Lack of ethnic minority headteachers is 'scandalous'
Scheme to give promising teachers a chance to run their schools aims to address the issue
Richard Garner has been Education Editor of The Independent for 12 years and writing about the subject for 34 years. Before becoming a journalist, he worked as a disc jockey in London pubs and clubs and for a hospital radio station. His main hobbies are cricket (watching these days) and theatre. On his days off, he is most likelt to be found at Lord’s or the King’s Head Theatre Club.
Sunday 25 May 2014
Some of Britain's best headteachers will temporarily hand over control of their schools this summer in an effort to tackle the "scandalously low" number of non-white headteachers in the UK.
Promising teachers from ethnic minorities will be put in charge of successful schools for 10 days towards the end of this term. The heads they replace will be available on the telephone in case of emergencies.
David Hermitt, the head of Congleton High School in Cheshire, is working with the National College for Teaching and Leadership, which is running the scheme. He said the figures for the number of ethnic minority heads in the UK remained "scandalously low", and added: "They have remained stubbornly the same over the years. You have more than 20,000 state schools and less than 500 heads from ethnic minority groups."
If the number of ethnic minority heads were to mirror the number of white heads, based on the number of teachers in each group, there should be about 3,800. Workforce statistics show that the figure for ethnic minority headteachers was 6.1 per cent in 2013, and a closer inspection of the numbers shows only 0.5 per cent of headteachers coming from a black Caribbean background.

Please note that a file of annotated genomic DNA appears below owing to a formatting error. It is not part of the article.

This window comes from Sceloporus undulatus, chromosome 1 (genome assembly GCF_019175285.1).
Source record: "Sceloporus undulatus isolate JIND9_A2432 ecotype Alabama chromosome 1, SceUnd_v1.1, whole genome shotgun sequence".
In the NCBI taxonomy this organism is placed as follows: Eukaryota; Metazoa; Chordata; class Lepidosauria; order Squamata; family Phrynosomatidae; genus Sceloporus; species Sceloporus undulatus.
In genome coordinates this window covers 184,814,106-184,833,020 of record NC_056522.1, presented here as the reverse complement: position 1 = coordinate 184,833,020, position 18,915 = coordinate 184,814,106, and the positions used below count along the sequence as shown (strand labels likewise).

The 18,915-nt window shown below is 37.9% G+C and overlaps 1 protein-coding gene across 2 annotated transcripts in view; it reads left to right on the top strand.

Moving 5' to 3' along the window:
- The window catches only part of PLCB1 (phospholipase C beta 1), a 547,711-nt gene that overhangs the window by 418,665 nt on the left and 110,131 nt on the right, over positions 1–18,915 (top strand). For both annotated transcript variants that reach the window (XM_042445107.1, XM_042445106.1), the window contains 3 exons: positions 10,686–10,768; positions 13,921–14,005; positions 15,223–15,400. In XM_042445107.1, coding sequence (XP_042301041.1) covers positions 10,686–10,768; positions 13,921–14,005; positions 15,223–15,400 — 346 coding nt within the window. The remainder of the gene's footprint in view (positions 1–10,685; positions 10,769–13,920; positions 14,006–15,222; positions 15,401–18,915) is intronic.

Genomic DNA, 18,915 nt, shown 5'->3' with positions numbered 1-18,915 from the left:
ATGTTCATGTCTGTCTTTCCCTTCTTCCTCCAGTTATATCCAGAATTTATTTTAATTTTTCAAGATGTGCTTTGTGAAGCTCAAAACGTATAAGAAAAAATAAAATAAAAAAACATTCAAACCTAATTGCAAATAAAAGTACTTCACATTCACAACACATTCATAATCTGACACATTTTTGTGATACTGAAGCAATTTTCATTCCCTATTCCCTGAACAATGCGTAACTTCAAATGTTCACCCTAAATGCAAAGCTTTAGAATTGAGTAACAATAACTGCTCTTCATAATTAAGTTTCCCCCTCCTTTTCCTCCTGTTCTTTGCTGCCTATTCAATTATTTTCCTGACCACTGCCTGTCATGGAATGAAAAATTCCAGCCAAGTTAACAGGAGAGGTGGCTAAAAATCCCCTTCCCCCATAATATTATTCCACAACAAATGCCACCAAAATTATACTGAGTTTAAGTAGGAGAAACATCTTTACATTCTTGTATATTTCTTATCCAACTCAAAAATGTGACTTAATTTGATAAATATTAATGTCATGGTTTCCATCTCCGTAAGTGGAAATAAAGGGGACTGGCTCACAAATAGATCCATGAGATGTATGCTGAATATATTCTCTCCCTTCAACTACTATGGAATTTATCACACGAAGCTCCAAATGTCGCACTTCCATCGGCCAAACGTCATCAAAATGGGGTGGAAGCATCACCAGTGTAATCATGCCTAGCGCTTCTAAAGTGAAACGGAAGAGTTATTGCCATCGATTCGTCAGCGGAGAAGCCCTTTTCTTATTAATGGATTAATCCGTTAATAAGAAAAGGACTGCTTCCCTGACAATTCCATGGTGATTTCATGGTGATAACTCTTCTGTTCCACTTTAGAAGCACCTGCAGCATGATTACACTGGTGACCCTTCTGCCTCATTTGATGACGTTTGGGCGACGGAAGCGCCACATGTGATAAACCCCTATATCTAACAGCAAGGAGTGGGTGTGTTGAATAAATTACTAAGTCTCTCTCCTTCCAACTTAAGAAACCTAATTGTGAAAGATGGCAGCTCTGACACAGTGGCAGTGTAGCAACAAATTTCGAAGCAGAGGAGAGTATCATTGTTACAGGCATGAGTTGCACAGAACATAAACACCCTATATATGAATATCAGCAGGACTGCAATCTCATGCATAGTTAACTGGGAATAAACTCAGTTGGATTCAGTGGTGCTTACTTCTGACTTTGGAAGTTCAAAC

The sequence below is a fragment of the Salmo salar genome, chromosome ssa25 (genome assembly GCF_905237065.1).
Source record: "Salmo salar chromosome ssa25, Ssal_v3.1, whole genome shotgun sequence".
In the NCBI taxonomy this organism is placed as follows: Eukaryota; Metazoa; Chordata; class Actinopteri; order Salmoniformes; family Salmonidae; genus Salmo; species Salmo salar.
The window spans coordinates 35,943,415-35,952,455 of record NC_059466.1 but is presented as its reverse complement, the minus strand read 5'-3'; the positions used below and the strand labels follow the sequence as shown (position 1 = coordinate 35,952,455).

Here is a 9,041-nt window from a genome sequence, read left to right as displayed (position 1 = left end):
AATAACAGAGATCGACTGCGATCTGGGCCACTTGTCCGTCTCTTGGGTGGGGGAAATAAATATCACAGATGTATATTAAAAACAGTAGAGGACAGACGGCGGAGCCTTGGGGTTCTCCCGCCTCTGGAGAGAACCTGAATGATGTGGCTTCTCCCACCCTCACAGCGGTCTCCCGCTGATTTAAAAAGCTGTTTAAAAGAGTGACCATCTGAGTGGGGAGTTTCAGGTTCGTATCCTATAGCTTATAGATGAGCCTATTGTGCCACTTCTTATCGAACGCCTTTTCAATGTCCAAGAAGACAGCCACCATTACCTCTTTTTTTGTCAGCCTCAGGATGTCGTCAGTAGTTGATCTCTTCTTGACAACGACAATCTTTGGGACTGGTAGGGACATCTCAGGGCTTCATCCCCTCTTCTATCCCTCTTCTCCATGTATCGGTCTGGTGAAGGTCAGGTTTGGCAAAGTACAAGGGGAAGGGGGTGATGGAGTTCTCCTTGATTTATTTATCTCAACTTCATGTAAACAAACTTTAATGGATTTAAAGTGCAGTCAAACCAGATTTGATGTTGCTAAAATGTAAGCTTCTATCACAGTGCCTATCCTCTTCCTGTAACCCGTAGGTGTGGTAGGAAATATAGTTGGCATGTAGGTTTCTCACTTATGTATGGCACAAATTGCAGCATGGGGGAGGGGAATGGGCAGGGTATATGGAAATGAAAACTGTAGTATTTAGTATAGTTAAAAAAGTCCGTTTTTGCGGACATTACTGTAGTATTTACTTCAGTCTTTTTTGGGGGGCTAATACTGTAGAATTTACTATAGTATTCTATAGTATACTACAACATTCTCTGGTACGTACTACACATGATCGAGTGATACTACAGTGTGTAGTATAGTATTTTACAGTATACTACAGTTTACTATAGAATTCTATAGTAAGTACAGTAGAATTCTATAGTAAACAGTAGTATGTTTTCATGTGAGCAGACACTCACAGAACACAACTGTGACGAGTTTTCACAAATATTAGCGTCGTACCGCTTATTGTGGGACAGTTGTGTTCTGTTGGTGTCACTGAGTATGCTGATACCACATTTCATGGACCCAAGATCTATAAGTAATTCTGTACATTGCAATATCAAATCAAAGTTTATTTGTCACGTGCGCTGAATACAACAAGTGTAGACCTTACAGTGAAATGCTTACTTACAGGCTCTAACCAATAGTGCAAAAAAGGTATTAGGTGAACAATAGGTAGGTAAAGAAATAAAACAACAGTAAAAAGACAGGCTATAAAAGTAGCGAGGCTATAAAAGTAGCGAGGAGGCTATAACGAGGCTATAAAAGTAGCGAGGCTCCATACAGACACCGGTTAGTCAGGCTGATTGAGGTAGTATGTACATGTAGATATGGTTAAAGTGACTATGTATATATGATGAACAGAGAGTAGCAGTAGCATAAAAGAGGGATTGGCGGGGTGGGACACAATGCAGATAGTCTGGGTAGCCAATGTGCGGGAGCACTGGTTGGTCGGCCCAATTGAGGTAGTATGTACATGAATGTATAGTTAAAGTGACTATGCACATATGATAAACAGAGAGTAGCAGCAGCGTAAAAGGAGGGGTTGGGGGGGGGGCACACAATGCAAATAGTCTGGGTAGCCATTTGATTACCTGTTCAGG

"We have got to try to ensure that the workforce that we've got represents the people that we serve," Mr Hermitt said.
In addition to giving the most talented ethnic minority teachers the opportunity to run a school, the programme provides them with mentors. Mr Hermitt himself has taken on that role with an aspiring head, Larry Davis, a deputy head in London, who was given the opportunity to take over the running of a large school in the capital.
Lisa Peterkin, head of St Mark's Church of England Academy in Mitcham, south London, has been successful as a result of going on the scheme. On the school's website, it says: "We have a rich and diverse population at the academy with over 50 languages spoken, meaning we must cater for all and equip our new students with the tools for success."
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